On March 21st, thousands of students took to the streets of Montreal to protest austerity. The demonstration was part of the “Spring 2015” anti-austerity movement, organized by various student associations. On Monday March 23rd the student strike was officially kicked off with over 50,000 students commencing strike action which will continue for the next two weeks leading up to a big demonstration on April 2nd. Another 150,000 students will vote for strike actions in the coming days. Many people believe this is the beginning of another “Maple Spring” as was seen during 2012 with hundreds of thousands on the street for several months.

Over 80 people registered to participate in the annual Marxist Winter School on the weekend of February 15-16 in icy Montreal. This year’s school, held at Concordia University, broke the record for the highest attendance in the event’s history, and saw revolutionary activists visiting from Montreal, Ottawa, Toronto, Boston, New York, New Jersey, Philadelphia, and California.

Prison populations are rapidly increasing, far outstripping the capacity of the provincial and federal prison systems in Canada. The Ontario Ministry of Community Safety and Corrections revealed that Ontario prisons had reached 98.5% capacity, representing a six-year high. This meant that on any typical day during 2012 about half of Ontario’s 25 prisons were overcrowded (at over 100% capacity).

The Conservative government has been touting their new income splitting plan, billed as the “Family Tax Cut”, across Canadian airwaves. The advertisement, brought to you by the Government of Canada, informs us that Canadian families have been working hard and deserve a break. The Family Tax Cut allegedly gives families this break by allowing one parent to transfer up to $50,000 to the other parent’s income in order to fit into a lower tax bracket and therefore pay less taxes. But, do all families really get a break with the Tories’ plan?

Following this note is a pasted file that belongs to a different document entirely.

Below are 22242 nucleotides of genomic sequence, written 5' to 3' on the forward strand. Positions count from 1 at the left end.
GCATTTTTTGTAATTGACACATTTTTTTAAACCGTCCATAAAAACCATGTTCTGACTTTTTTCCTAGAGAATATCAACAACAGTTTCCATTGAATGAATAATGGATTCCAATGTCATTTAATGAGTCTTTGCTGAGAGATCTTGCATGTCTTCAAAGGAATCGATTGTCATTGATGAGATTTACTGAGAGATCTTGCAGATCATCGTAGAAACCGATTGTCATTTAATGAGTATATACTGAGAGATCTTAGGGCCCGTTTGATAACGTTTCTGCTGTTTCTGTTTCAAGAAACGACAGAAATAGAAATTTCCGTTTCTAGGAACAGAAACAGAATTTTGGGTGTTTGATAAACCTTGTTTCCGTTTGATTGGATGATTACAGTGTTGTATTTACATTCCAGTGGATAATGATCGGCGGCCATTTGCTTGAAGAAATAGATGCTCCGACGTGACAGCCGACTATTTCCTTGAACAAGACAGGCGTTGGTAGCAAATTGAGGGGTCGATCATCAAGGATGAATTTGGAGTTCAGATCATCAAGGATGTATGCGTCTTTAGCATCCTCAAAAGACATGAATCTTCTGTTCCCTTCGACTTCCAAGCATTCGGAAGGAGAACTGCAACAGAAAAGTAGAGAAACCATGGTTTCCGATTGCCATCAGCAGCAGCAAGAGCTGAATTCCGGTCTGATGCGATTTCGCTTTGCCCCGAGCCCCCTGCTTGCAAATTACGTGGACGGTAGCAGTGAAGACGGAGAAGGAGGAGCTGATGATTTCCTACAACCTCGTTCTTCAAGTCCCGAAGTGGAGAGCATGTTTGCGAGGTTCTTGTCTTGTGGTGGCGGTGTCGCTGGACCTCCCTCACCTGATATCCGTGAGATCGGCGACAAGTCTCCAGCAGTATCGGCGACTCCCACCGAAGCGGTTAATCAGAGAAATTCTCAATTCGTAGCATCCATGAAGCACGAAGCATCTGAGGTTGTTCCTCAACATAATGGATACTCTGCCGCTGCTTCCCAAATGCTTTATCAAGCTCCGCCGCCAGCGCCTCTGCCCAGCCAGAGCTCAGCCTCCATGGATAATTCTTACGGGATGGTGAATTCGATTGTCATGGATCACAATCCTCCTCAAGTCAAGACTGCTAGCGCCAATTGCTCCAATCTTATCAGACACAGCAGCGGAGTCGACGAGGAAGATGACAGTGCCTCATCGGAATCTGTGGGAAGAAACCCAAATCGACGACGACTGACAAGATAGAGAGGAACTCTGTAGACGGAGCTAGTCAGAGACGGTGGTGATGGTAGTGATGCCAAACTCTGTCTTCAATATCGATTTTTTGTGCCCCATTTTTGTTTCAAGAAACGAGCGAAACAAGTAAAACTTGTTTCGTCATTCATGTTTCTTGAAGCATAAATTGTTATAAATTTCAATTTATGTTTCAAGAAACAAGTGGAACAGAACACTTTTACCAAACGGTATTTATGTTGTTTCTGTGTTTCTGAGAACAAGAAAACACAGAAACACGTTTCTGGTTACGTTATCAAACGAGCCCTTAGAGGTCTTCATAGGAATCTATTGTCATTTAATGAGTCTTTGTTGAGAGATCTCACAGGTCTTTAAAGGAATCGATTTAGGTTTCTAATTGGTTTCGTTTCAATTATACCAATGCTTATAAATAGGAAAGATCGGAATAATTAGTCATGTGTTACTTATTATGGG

The bankruptcy of the capitalist system was recently laid bare by Bank of Canada governor Stephen Poloz’s advice to unemployed youth who continue to struggle to find jobs in the stagnant economy. Rather than be discouraged, Poloz suggested that young workers “might as well go out and do something for free” until the economy improves. Youth and working people were rightfully insulted by his crass remark, which suggested they should not only bear the brunt of the bosses’ economic crisis, but be prepared to give up their labour for nothing! 

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